Coping with COVID-19: How to manage remote employees

Editor's Note

In order to keep Ottawa business leaders informed on best practices amid the unprecedented COVID-19 disruptions, OBJ publisher Michael Curran will be conducting a series of video panel discussions over the coming weeks with local business experts. Watch the series here.

In the latest video in the Coping with COVID-19 series, OBJ explores how to manage human resources during this global crisis.

The panel discussion includes three experienced human resource professionals, Heidi Hauver of Invest Ottawa, Neil Crawford of Stratford Managers and Kristi Clark of iHR Advisory Services. This is an edited version of the panel discussion. For the full discussion, please watch the related video.

OBJ: Heidi, let’s start with you. What should CEOs and business owners be thinking about when it comes to HR in a crisis?

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HAUVER: I would encourage CEOs to lead by example and don’t be afraid to be vulnerable. I think our teams are looking for leaders to demonstrate that we’re all being affected. Create a safe environment … I was with a client this morning and they asked: “How do I know if I’m trying to communicate too much?” I think you can ask your employees what they need from you. As a CEO, you need to be connecting with your team more regularly than you normally do. For example, you could start a “lunch with the CEO” session. Do a Google Hangout or Zoom call where a bunch of your employees have lunch with the CEO every day. The CEO needs to eat, right?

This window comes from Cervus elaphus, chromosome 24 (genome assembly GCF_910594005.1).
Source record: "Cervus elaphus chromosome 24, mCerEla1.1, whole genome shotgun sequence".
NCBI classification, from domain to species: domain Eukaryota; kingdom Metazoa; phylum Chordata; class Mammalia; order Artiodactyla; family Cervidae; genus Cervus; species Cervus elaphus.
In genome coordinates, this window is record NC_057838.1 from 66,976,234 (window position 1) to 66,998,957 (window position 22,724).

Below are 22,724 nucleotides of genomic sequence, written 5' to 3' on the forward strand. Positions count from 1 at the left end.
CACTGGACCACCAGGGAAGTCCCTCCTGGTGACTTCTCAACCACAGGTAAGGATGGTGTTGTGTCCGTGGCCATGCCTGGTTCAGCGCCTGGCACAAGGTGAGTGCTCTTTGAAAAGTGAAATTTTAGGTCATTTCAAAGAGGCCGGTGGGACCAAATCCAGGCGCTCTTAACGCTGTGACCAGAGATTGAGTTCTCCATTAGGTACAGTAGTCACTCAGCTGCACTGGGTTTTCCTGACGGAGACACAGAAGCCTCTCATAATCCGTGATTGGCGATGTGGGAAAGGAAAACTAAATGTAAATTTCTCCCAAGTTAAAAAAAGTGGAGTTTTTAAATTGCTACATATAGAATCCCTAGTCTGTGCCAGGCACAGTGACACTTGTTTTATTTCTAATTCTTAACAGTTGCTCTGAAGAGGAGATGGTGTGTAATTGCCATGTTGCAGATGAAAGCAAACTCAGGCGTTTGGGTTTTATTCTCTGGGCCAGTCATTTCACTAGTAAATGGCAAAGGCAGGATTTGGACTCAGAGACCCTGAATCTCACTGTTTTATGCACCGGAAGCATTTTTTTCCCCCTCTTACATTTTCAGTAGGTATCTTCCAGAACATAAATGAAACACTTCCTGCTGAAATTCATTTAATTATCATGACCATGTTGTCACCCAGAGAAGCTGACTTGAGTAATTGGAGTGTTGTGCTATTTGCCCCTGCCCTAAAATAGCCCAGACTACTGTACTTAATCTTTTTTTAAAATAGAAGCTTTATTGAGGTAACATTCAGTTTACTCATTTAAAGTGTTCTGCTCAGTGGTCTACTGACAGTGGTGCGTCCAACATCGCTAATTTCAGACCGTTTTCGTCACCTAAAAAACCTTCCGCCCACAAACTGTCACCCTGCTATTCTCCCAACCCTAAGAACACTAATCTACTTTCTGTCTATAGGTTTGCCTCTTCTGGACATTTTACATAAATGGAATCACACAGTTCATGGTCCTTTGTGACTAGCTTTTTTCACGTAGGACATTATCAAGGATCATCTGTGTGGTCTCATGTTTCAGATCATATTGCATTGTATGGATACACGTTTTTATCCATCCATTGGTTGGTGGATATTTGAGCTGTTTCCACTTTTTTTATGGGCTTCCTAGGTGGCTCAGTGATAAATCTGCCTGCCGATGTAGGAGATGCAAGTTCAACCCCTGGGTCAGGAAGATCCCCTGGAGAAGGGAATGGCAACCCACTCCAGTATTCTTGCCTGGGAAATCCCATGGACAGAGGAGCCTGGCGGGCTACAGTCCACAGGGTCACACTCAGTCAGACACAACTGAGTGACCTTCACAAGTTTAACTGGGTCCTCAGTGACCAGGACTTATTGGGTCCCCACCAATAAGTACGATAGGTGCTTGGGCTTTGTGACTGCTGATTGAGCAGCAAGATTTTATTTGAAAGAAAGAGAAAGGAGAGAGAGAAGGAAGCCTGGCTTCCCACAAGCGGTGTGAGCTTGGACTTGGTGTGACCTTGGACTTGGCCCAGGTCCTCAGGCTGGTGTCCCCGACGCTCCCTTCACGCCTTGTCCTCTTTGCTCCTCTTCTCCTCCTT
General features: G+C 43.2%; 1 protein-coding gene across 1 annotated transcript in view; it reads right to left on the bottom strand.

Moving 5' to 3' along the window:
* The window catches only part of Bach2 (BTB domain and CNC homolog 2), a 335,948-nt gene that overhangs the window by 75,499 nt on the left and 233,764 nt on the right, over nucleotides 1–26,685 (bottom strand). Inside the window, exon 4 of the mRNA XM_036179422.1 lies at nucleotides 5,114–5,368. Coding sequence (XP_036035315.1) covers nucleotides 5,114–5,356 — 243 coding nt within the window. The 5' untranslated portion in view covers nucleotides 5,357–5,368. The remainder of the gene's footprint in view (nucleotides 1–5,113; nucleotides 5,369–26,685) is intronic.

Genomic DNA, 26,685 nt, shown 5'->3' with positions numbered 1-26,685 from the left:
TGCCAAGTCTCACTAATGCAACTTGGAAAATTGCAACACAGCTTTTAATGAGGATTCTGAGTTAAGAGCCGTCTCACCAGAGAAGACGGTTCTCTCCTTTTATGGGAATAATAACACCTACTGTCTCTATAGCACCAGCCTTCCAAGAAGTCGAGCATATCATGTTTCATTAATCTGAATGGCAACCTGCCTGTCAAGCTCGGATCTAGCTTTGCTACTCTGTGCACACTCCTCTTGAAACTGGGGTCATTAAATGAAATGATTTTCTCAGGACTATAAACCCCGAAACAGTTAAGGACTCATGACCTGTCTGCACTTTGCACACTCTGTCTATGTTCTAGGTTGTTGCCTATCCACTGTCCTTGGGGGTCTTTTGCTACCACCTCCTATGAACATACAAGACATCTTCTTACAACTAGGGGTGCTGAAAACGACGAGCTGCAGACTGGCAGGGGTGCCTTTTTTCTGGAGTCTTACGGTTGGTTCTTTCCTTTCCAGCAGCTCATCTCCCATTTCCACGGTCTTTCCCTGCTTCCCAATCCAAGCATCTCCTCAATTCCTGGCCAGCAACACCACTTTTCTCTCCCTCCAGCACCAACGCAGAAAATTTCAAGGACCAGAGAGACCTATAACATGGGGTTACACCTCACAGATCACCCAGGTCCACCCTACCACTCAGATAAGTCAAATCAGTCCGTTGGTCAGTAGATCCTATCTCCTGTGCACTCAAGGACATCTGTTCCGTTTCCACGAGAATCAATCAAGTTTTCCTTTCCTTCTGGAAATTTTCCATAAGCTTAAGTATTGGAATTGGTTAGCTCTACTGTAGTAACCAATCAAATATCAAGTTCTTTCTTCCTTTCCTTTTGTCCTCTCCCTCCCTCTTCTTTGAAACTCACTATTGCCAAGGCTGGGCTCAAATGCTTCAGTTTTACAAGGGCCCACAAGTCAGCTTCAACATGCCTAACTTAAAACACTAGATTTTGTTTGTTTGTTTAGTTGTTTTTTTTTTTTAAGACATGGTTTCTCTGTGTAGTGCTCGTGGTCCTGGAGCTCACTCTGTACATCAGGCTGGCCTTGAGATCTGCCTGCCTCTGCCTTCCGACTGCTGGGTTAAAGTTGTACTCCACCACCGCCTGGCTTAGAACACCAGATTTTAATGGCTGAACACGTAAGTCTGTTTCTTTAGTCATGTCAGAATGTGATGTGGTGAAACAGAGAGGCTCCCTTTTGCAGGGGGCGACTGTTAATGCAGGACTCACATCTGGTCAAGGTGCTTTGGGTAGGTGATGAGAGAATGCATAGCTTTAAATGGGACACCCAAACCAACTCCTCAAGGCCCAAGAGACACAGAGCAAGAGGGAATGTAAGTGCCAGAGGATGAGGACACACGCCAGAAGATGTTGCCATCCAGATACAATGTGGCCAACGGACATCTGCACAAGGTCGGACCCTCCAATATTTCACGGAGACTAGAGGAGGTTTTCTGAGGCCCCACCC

OBJ: Neil, your company dispenses a lot of HR advice. If you had a CEO on the phone today, what would you be talking about?

CRAWFORD: There’s some really practical things that we really need to think about. For example, we have organizations that we’re working with right now that don’t have any experience with employees working at home or remotely. They’ve had most people come into the office all day, every day. So this is an enormous change particularly for people managers because sometimes those organizations don’t necessarily have the trust and the willingness to delegate authority and responsibility to employees or frontline managers. So I think about this: how can I change my behaviour if we’ve been an organization that typically has people come to work at 8 a.m. and leave at 4 p.m.? It’s a very, very different mindset. Of course, the organizations that have been practising remote work for a long time, they are going to be way further ahead.

OBJ: Kristi, maybe you can tackle this. What kind of practical advice do you have around HR? 

CLARK: I very much agree with everything that Heidi and Neil just covered. The other thing I would say is this isn’t a 14-day solution. This isn’t something that’s only going to happen for two weeks, when we’re quarantined and then we’re all back to work. I’m hearing about projections of July or August. I certainly hope that’s not true. What will your organization look like? What will it look like for your employees? What’s the economic impact of all of this? I think that’s something we really need to look at.